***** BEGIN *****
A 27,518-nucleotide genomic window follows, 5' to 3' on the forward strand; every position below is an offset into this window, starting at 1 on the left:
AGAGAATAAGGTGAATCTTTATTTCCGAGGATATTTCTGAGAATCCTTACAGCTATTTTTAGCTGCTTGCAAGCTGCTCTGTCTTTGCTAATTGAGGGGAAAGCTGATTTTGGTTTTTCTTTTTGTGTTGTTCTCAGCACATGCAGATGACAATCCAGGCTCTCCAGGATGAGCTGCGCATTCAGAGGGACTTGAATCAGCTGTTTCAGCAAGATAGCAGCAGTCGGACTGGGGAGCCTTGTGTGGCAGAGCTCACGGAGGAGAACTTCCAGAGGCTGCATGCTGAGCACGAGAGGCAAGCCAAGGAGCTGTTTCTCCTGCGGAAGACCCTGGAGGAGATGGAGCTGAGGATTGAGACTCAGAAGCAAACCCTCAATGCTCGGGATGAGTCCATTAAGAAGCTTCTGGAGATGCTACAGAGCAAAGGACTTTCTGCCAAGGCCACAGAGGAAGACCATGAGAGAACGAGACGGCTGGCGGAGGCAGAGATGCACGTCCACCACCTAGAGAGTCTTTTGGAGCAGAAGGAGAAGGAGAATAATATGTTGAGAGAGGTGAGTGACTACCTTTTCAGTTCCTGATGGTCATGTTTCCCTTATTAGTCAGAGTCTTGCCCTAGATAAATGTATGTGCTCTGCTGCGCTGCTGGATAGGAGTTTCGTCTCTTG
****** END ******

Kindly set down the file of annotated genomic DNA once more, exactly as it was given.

A 27,518-nucleotide genomic window follows, 5' to 3' on the forward strand; every position below is an offset into this window, starting at 1 on the left:
AGAGAATAAGGTGAATCTTTATTTCCGAGGATATTTCTGAGAATCCTTACAGCTATTTTTAGCTGCTTGCAAGCTGCTCTGTCTTTGCTAATTGAGGGGAAAGCTGATTTTGGTTTTTCTTTTTGTGTTGTTCTCAGCACATGCAGATGACAATCCAGGCTCTCCAGGATGAGCTGCGCATTCAGAGGGACTTGAATCAGCTGTTTCAGCAAGATAGCAGCAGTCGGACTGGGGAGCCTTGTGTGGCAGAGCTCACGGAGGAGAACTTCCAGAGGCTGCATGCTGAGCACGAGAGGCAAGCCAAGGAGCTGTTTCTCCTGCGGAAGACCCTGGAGGAGATGGAGCTGAGGATTGAGACTCAGAAGCAAACCCTCAATGCTCGGGATGAGTCCATTAAGAAGCTTCTGGAGATGCTACAGAGCAAAGGACTTTCTGCCAAGGCCACAGAGGAAGACCATGAGAGAACGAGACGGCTGGCGGAGGCAGAGATGCACGTCCACCACCTAGAGAGTCTTTTGGAGCAGAAGGAGAAGGAGAATAATATGTTGAGAGAGGTGAGTGACTACCTTTTCAGTTCCTGATGGTCATGTTTCCCTTATTAGTCAGAGTCTTGCCCTAGATAAATGTATGTGCTCTGCTGCGCTGCTGGATAGGAGTTTCGTCTCTTG